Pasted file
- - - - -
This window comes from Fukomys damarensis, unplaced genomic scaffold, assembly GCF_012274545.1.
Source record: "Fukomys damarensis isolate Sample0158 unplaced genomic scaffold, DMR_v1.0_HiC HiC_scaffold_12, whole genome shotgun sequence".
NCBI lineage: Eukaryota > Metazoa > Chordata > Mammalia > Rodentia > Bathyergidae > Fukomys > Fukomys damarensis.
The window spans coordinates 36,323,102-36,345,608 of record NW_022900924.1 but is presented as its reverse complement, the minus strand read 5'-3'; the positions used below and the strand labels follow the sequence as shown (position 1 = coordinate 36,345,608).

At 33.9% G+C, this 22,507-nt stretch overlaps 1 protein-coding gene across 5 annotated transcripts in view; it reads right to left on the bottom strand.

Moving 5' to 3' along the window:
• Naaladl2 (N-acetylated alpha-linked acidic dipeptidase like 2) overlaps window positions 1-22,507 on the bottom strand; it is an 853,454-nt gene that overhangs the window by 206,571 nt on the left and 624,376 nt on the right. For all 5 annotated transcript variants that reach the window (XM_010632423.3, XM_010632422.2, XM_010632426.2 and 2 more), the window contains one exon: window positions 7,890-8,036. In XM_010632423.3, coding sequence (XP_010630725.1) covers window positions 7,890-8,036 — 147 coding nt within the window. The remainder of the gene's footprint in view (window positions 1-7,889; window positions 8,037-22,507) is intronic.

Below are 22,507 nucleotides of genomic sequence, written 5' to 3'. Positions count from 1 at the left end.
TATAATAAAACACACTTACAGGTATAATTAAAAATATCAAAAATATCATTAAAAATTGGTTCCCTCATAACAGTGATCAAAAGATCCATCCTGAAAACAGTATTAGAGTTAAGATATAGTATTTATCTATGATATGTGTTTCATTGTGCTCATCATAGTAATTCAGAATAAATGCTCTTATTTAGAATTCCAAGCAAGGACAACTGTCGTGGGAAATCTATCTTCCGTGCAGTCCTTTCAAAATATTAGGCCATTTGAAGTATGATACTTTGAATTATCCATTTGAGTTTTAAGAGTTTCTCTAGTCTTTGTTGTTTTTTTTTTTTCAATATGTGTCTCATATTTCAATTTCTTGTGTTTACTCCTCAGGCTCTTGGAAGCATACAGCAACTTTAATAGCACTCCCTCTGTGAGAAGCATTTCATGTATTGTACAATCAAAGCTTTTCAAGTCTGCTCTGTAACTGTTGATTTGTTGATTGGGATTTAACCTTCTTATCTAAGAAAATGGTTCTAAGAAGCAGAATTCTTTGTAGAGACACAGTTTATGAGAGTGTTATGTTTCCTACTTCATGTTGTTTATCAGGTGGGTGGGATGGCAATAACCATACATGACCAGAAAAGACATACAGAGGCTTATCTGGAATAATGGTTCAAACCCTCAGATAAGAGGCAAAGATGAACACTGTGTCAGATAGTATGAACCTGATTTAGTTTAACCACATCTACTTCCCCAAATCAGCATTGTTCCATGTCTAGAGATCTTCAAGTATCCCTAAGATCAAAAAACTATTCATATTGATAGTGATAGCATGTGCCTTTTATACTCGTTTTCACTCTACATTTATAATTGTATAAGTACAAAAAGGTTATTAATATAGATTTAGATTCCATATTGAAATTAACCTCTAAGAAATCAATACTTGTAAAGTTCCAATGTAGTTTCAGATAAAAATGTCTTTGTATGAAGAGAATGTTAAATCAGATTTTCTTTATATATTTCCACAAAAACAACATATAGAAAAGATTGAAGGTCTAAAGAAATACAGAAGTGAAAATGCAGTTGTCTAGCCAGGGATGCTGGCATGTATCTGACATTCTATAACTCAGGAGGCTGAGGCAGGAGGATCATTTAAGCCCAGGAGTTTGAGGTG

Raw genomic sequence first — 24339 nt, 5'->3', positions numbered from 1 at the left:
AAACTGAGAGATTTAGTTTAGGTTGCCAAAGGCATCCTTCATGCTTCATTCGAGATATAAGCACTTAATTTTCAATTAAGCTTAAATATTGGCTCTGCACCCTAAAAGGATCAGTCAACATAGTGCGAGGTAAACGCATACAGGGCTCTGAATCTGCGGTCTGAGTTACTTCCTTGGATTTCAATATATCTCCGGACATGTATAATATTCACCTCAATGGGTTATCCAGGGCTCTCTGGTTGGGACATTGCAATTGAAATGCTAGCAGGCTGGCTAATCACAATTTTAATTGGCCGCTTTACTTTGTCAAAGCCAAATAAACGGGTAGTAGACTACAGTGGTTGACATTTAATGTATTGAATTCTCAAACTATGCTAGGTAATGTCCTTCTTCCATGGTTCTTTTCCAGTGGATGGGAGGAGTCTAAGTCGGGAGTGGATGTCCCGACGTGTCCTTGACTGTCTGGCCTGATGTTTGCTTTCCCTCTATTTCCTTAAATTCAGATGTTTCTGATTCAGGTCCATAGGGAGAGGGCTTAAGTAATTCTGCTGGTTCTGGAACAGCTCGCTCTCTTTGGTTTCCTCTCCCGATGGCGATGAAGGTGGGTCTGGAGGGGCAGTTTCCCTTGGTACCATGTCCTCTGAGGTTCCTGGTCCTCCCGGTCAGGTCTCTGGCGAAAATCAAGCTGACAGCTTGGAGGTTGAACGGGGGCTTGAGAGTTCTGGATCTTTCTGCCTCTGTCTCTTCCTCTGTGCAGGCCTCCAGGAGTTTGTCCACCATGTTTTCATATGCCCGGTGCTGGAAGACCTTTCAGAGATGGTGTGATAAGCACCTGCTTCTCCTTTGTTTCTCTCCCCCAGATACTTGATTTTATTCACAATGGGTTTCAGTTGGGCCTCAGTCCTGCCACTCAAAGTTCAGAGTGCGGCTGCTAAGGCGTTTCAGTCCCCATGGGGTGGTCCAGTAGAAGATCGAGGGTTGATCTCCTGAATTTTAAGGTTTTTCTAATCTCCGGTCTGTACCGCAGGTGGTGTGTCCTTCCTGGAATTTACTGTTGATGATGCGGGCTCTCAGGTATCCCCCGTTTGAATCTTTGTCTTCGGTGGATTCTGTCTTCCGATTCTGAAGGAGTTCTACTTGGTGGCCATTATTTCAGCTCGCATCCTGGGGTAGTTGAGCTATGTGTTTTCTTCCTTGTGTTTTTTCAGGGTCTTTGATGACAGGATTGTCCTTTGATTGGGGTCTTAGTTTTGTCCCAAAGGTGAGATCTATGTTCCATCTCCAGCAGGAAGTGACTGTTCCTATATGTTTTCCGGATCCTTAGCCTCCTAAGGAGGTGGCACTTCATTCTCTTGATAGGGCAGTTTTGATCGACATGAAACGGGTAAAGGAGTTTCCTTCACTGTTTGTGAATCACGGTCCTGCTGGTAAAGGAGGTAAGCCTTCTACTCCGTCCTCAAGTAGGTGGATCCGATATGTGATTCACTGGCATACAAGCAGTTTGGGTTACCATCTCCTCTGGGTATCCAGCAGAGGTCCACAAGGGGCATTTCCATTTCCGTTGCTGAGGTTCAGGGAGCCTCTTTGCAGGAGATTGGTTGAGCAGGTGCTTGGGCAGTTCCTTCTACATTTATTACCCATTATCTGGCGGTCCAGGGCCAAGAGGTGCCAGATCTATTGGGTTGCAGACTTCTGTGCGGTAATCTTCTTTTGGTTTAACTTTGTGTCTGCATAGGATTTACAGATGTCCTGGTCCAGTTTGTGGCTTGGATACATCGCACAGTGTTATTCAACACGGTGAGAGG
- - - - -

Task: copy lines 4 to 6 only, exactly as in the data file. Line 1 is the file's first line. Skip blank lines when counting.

The window spans coordinates 36,323,102-36,345,608 of record NW_022900924.1 but is presented as its reverse complement, the minus strand read 5'-3'; the positions used below and the strand labels follow the sequence as shown (position 1 = coordinate 36,345,608).

At 33.9% G+C, this 22,507-nt stretch overlaps 1 protein-coding gene across 5 annotated transcripts in view; it reads right to left on the bottom strand.

Moving 5' to 3' along the window: